Embracing errors in the quest for perfection

Mike Holcomb, a former Dean for Technology of the Arts at the University of Arizona, has had a long and illustrious career helping thousands of students, including Tara Johnson-Medinger, find their creative approach.

Tara met Mike while studying in the University of Oregon’s film program in the early 90s. Because the film degree was theory-heavy, she added a Fine Arts minor to take advantage of more production-based courses and get a broader arts perspective.

Tara enrolled in Mike’s motion graphics course, but not without some hesitation. She didn’t consider herself a fine artist, and at first she wasn’t sure that his year-long class was the best choice. Friends who had taken courses with Mike helped convince Tara to take the plunge, and before long she discovered the class was helping her find her artistic voice.

“Because I was struggling so much with learning the animation process and not being a good illustrator, there were moments of wanting to abandon it. Mike helped me out of that, and really made me think of what I was doing in a different way.”

Mike has long believed that the pressure to get things right the first time has a damaging effect on students in the arts, so his teaching style has always focused on embracing their mistakes. He’d always gained satisfaction from guiding students to those moments when they understand their capabilities and start believing in themselves, rather than simply learning by dictation and rote.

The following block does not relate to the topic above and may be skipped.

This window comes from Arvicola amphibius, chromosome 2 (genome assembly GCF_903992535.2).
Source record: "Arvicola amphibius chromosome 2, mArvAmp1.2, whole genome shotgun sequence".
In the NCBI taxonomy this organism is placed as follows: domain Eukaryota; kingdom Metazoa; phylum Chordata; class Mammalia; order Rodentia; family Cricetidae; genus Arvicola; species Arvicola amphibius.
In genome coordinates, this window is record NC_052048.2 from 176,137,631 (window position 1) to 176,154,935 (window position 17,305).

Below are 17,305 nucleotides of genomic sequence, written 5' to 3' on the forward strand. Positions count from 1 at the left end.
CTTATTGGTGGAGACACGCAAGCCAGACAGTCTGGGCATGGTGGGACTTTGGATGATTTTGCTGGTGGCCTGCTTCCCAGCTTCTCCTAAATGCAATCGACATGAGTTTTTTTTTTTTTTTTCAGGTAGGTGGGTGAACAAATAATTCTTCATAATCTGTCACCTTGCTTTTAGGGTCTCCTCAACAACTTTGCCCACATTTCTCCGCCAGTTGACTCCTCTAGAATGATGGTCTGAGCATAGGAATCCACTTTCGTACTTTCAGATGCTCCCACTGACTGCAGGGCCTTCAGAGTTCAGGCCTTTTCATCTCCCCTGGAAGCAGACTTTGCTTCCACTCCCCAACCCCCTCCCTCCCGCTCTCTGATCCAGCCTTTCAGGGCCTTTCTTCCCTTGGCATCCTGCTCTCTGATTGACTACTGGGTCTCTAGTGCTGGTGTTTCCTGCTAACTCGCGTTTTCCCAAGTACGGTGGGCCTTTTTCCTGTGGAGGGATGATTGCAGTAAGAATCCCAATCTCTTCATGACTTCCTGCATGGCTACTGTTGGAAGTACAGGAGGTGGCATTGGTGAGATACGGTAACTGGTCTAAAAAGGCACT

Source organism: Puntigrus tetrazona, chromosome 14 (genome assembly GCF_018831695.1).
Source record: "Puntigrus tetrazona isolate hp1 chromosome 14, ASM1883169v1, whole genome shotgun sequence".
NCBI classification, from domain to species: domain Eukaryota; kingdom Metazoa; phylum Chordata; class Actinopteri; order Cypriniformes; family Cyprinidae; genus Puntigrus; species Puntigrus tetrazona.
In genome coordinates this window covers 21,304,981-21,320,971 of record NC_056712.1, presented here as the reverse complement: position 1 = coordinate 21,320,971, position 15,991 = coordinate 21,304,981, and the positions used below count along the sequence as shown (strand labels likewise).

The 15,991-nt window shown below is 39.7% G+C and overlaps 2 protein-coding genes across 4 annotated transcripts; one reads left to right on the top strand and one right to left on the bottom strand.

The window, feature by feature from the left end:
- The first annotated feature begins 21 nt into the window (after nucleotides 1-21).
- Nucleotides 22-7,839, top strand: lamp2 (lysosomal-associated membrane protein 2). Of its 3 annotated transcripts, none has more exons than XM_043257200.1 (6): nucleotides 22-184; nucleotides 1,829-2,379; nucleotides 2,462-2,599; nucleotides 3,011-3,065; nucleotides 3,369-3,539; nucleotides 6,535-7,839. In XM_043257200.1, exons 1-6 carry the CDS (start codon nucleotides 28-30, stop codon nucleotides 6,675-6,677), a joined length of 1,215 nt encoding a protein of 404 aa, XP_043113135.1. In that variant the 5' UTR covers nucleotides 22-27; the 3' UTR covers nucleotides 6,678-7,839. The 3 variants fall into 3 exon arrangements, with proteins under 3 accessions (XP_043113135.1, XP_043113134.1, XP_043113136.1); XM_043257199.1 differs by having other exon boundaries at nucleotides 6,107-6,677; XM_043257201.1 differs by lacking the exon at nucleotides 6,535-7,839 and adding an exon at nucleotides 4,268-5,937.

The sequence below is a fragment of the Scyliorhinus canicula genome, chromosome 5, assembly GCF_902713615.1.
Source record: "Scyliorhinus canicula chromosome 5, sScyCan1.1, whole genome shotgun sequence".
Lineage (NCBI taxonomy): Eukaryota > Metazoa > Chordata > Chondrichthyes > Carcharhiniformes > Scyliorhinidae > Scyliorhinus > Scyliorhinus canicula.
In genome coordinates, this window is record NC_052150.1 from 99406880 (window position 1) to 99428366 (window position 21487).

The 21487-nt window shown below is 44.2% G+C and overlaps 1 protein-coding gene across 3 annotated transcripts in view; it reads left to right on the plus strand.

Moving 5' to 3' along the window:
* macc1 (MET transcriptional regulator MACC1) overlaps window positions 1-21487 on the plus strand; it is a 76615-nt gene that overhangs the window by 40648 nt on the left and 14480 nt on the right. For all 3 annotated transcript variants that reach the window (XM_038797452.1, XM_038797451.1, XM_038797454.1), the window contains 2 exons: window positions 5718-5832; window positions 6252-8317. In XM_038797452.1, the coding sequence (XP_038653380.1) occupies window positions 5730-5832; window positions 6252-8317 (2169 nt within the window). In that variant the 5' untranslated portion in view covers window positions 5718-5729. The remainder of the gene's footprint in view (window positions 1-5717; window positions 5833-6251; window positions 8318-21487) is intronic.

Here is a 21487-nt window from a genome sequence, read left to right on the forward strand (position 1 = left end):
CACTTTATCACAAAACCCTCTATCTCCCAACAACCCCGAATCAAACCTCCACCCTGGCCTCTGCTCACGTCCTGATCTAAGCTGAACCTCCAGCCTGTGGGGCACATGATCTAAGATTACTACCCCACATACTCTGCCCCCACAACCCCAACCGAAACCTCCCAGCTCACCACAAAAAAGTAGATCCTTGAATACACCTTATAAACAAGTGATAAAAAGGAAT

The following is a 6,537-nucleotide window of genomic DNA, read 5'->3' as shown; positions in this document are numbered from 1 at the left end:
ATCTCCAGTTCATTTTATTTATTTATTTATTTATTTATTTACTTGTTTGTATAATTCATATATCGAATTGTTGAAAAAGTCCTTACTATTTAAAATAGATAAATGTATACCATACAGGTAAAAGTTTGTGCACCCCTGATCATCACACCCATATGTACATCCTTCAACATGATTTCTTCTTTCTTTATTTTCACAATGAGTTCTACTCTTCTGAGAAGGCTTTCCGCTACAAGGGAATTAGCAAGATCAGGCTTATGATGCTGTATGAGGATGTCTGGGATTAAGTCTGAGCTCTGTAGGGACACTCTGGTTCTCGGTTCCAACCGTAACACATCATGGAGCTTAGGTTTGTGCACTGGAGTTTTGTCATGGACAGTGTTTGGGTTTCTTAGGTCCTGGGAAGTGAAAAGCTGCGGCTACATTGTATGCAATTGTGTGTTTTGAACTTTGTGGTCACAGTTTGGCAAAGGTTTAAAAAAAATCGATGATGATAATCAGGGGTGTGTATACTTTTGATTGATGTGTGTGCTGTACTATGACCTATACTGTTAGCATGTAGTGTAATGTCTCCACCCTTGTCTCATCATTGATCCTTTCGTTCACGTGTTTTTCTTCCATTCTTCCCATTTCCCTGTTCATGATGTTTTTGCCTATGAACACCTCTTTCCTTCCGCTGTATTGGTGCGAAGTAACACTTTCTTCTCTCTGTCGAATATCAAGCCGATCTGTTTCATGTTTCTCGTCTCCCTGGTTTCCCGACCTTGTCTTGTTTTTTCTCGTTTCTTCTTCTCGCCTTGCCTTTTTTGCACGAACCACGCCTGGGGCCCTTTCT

“She was apprehensive at first because she didn’t come from a fine arts background. She felt she didn’t have the necessary drawing skills. But there are so many other techniques that can be employed. So, one of my first jobs as a teacher of animation was to acquit her of that notion.”

I felt I had an ally and a friend that supported me. Mike helped me find my voice.

— Tara Johnson-Medinger, Director and Producer

When Tara started to take the lead, he saw the light bulb go on and interesting work develop.

“I remember him being excited when I was trying to figure out my approach, because it was something quite different than what the other students were doing.”

Tara recalls the realization that Mike helped her make: “It didn’t have to be the way everyone else was doing it. Go through the process, fail, try again, succeed — he seemed excited about what I was discovering as a student. Initially, I felt very intimidated in his class, but by the end I felt I had an ally and a friend that supported me. Mike helped me find my voice.”

Tara went on to found the Portland Oregon Women’s (POW) Film Festival and the POWGirls Educational Program, and she credits Mike’s approach with enabling her to do so. She also hopes to pass that approach on to students in the POWGirls workshops.

“I want to help them to appreciate their work and honor what they create, even if it’s not perfect. It’s okay to move through imperfection. Too many people get caught up in the perfection part of it, and just want to get to the end. I want to live through the process of my creations.”

And Mike has enjoyed watching Tara’s career flourish.

“It’s wonderful. Her success doesn’t surprise me a bit. She’s strong, determined, clear-headed, and tireless. I’m just so proud of her.”